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Groups call on Biden to ease sanctions on Iran to jumpstart nuke talks

Nearly 50 national and local groups say Iranians are badly in need of humanitarian goods regardless of whether the negotiations continue.

Reporting | Middle East

More than three dozen grassroots advocacy and policy organizations across the country are calling on the Biden administration to alleviate sanctions on Iran for the purchase of vaccines and other humanitarian supplies as a gesture of goodwill, and to potentially jumpstart stalled negotiations for both parties to return to compliance with the Joint Comprehensive Plan of Action. 

In a letter to Biden, the groups — led by the National Iranian American Council and includes J Street, Ploughshares, Truman Center for National Policy, and the Quincy Institute — say that the Trump administration’s withdrawal from the deal has empowered hardliners in Iran, caused the country’s nuclear program to advance beyond the deal’s limits, and led to a stalled diplomatic process that has some hinting at the possibility of moving on to military action.

“There are still diplomatic options available to the United States to change this course and overcome the challenges that Trump's abandonment of the JCPOA have wrought before it is too late,” they write, adding, “your administration can discredit those within Iran who argue there are no differences between your administration and the Trump administration and are eager to match U.S. economic pressure with Iranian nuclear leverage.” 

The groups suggest that the Biden administration identify Iranian financial institutions that can facilitate purchases of COVID-19 vaccines and other needed medical supplies and humanitarian goods as well as supporting efforts to assist the flood of Afghan refugees in Iran.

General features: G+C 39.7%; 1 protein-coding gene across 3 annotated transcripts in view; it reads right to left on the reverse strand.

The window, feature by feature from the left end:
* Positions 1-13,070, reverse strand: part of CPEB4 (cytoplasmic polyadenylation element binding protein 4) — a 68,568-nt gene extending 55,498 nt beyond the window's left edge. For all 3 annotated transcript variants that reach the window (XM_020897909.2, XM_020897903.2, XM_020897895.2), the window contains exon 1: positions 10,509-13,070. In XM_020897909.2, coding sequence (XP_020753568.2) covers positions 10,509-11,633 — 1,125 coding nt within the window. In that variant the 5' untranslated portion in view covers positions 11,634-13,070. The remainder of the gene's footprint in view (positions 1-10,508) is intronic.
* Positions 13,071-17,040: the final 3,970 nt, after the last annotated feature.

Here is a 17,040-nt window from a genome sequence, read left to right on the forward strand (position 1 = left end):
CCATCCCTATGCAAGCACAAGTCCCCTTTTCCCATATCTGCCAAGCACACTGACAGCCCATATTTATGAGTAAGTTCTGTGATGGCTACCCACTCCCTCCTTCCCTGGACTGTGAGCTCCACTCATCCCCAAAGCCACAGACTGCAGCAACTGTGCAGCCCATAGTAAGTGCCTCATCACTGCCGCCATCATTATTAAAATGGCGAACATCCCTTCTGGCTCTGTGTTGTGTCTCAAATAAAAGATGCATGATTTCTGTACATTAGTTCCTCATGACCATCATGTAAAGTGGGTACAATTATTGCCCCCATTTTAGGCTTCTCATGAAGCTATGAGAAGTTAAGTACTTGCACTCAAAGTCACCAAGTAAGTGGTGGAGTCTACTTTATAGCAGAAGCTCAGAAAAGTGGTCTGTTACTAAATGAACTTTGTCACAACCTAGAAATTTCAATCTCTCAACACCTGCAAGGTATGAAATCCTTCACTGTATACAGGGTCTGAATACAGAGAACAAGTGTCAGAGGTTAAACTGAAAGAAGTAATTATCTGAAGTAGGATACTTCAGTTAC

The effort comes just after a recent joint statement from President Biden, French President Emmanuel Macron, German Chancellor Angela Merkel, and UK Prime Minister Boris Johnson on “the importance of a negotiated solution that provides for the return of Iran and the U.S. to full compliance with the JCPOA and provides the basis for continued diplomatic engagement to resolve remaining points of contention.”

In an apparent response to a recent Responsible Statecraft report, the joint statement highlighted “President Biden’s clearly demonstrated commitment to return the U.S. to full compliance with the JCPOA and to stay in full compliance, so long as Iran does the same.”

In their letter to Biden on Tuesday, the groups say that alleviating some sanctions on humanitarian grounds “will advance U.S. national security by creating momentum for negotiations while also bolstering global vaccination efforts and the campaign to defeat COVID-19” and “demonstrate U.S. seriousness and sincerity in reversing ‘maximum pressure.’”

An Iranian woman wearing a protective face mask receives a dose of the Iranian Coviran Barkat new coronavirus disease (COVID-19) vaccine at a drive through vaccination site in the Azadi (Freedom) sports complex during general COVID-19 vaccination in the west of Tehran while the COVID-19 delta variant outbreak in Iran, August 16, 2021. (Photo by Morteza Nikoubazl/NurPhoto)NO USE FRANCE
Reporting | Middle East
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A U.S. Special Forces Soldier demonstrates a kneeling firing position before a live fire range, March 6, 2017 at Camp Zagre, Burkina Faso. Burkina Faso Soldiers also practiced firing in seated position, standing position, and practiced turning and firing. (U.S. Army photo by Spc. Britany Slessman 3rd Special Forces Group (Airborne) Multimedia Illustrator/released)
A U.S. Special Forces Soldier demonstrates a kneeling firing position before a live fire range, March 6, 2017 at Camp Zagre, Burkina Faso. Burkina Faso Soldiers also practiced firing in seated position, standing position, and practiced turning and firing. (U.S. Army photo by Spc. Britany Slessman 3rd Special Forces Group (Airborne) Multimedia Illustrator/released)

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